THE Zimbabwe Electoral Commission (Zec) has been accused of doing Zanu PF’s bidding ahead of next year’s general elections. There have also been concerns that the Zec secretariat is packed with state agents and that the commission is trying to rope in controversial Israeli company Nikuv again to manipulate the voters’ roll. Zimbabwe Independent senior political reporter Wongai Zhangazha (WZ) engaged Zec chairperson Rita Makarau on these issues and more. Below are excerpts of her written responses.
WZ: The Zimbabwe Electoral Commission (Zec) was allocated only US$9,7 million in the 2017 national budget, yet you have budgeted US$274 million for next year’s elections. How has the low allocation affected preparations for next year’s general elections and Zec’s work in general?
RM: There is a distinction between the normal operations budget, which is the US$9,7 million that you mention. This is meant for our daily operational needs and is not meant to cover elections. Whenever we have an election, in addition to the operational budget, we get a budget specific to the election or by-election. This is why despite the low operational budget, we have managed to conduct each and every by-election whenever it fell due. The low operational budget has no impact on our preparations for the general elections which are funded for separately.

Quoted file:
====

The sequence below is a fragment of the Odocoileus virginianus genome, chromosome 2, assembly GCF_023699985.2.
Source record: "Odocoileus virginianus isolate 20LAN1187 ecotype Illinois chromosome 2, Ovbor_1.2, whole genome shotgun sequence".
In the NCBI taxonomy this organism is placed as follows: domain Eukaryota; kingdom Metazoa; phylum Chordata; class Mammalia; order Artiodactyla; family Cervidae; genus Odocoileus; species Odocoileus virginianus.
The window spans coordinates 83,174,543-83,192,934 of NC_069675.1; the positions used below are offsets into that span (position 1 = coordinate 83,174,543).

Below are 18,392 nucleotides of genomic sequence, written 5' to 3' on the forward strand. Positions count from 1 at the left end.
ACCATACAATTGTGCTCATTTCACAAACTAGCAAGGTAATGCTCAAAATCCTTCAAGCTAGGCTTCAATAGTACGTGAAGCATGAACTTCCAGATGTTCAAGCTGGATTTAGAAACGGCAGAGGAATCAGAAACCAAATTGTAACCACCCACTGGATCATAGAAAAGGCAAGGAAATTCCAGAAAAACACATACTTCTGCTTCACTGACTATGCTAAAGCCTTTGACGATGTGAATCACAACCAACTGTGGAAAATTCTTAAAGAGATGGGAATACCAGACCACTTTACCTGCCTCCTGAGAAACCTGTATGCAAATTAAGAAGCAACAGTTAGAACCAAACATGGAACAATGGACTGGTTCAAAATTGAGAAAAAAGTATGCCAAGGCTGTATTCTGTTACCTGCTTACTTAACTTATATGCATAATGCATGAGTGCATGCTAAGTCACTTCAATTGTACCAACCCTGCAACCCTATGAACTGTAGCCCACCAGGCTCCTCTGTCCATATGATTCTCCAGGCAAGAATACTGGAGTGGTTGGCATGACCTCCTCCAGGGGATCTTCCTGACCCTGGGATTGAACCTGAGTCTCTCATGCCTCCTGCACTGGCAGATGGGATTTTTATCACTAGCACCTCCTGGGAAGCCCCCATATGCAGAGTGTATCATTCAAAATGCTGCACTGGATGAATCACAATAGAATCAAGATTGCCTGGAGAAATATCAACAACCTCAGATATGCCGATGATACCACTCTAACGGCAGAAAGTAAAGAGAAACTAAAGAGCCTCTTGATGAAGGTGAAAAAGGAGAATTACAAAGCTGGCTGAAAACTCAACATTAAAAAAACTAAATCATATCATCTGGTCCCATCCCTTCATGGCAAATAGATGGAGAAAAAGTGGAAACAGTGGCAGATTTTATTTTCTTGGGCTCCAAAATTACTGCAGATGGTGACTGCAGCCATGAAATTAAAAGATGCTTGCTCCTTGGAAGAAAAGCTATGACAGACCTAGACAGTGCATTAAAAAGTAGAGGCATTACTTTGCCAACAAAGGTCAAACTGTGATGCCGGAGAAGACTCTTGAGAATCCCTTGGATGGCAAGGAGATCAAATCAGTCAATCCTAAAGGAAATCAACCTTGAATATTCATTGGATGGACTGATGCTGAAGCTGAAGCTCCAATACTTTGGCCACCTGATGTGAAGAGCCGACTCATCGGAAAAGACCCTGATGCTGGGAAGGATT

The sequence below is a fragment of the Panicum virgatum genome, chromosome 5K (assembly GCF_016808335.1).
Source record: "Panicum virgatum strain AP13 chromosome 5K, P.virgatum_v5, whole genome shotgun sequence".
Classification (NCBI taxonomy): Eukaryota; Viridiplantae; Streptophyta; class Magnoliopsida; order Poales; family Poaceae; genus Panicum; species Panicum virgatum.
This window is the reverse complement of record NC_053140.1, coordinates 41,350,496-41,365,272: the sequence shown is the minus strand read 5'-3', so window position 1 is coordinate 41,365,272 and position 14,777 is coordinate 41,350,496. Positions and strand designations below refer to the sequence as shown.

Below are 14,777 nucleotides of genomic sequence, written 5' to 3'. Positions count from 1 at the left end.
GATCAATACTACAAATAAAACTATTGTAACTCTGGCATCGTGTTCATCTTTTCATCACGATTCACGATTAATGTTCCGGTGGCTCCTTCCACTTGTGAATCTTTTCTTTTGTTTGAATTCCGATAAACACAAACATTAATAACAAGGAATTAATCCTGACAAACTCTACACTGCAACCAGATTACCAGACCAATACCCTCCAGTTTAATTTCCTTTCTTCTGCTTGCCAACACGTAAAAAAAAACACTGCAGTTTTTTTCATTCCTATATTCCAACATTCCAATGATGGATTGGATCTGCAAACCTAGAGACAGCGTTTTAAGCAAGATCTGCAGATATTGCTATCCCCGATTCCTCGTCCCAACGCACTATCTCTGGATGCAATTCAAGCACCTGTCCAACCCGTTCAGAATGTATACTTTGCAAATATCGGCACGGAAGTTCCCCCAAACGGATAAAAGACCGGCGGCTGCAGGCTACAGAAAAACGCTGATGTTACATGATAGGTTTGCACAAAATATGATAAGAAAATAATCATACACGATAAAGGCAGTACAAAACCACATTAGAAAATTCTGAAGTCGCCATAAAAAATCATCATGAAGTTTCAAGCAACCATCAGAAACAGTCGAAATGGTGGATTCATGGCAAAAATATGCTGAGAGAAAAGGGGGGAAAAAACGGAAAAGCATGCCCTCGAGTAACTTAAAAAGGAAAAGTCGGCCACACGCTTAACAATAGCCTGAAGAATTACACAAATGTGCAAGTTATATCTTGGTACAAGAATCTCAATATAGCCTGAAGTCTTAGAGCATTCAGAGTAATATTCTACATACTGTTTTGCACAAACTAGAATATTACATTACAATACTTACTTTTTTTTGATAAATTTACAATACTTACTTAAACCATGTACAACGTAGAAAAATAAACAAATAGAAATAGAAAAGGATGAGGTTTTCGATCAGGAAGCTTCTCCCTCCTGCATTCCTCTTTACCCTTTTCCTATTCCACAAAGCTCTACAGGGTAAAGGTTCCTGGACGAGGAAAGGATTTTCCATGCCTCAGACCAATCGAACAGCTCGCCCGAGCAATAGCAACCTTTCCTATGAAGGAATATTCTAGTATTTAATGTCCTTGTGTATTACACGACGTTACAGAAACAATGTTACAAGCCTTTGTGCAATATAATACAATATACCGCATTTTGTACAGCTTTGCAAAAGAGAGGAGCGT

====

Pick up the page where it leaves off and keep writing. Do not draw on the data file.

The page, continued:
WZ: Given the funding constraints, is Zec confident of conducting a proper election?
RM: Zec will conduct the elections in accordance with the law, and is confident that the government will avail all the necessary funding for the elections.
WZ: Zec intends to conduct biometric voter registration (BVR) and compile a voters’ roll before the 2018 general elections. What progress has been made so far?
RM: The tender for the supply of Biometric Voter Registration kits was awarded to Laxton Group Limited. The Commission now awaits the delivery of the kits as per contract agreement. Delivery of the first batch of kits is expected on or before August 31 2017 and these will be used for the purposes of training the operators of the kits.
The voter registration exercise will commence once the remaining 2 600 the kits have been delivered and is expected to run for two-and-a-half months. During this period, Zec is confident that it will be able to register all eligible voters using the 3 000 kits that it has procured.
WZ: When does the commission hope to start the BVR process?
RM: The commission intends to roll out the BVR process in October 2017, subject to delivery of the kits in accordance with the terms of the agreement.
WZ: I understand that before the tender for the supply of BVR kits was awarded to the Chinese company Laxton Group Limited, Zec wanted the tender to be awarded to Dermalog Identification Systems from Germany. However, the State Procurement Board (SPB) forced Zec to award the tender to Laxton Group Limited. Why did Zec want the German company?
RM: The award of the tender to Laxton Group Limited was done by the State Procurement Board. In such a process, the views and recommendations of Zec are not binding on the State Procurement Board and therefore become unimportant and irrelevant.
WZ: Some civil society organisations have been raising concerns about the reintroduction of the requirement of proof of residence before voter registration, arguing that the requirement might result in the disenfranchisement of some voters. What is your take on that?